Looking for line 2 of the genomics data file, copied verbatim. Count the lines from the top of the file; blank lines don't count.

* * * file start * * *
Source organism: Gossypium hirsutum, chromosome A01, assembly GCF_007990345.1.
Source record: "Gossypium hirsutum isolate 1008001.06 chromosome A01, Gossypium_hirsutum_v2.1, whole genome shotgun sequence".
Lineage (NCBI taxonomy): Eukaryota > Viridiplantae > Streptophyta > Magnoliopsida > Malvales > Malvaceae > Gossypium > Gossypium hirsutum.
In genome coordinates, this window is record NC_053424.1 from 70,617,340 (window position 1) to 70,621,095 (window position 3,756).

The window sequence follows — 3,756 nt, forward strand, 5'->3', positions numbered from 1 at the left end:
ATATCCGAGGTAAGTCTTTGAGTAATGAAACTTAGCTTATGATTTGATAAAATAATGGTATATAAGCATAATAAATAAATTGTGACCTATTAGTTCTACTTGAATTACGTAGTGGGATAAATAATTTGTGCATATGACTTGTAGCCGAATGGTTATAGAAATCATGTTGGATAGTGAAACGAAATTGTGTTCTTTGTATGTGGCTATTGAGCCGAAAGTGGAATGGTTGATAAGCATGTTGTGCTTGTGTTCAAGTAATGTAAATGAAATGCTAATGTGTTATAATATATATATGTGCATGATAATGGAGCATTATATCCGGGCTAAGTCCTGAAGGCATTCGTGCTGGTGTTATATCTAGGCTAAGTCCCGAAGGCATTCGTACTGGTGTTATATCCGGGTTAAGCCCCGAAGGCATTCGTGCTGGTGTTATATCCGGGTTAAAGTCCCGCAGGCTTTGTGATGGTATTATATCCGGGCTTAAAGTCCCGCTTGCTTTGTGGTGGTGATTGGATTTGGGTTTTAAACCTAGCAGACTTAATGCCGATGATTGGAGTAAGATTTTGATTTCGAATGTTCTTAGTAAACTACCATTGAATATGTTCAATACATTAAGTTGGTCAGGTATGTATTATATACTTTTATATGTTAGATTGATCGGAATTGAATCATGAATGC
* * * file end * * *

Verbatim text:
Source record: "Gossypium hirsutum isolate 1008001.06 chromosome A01, Gossypium_hirsutum_v2.1, whole genome shotgun sequence".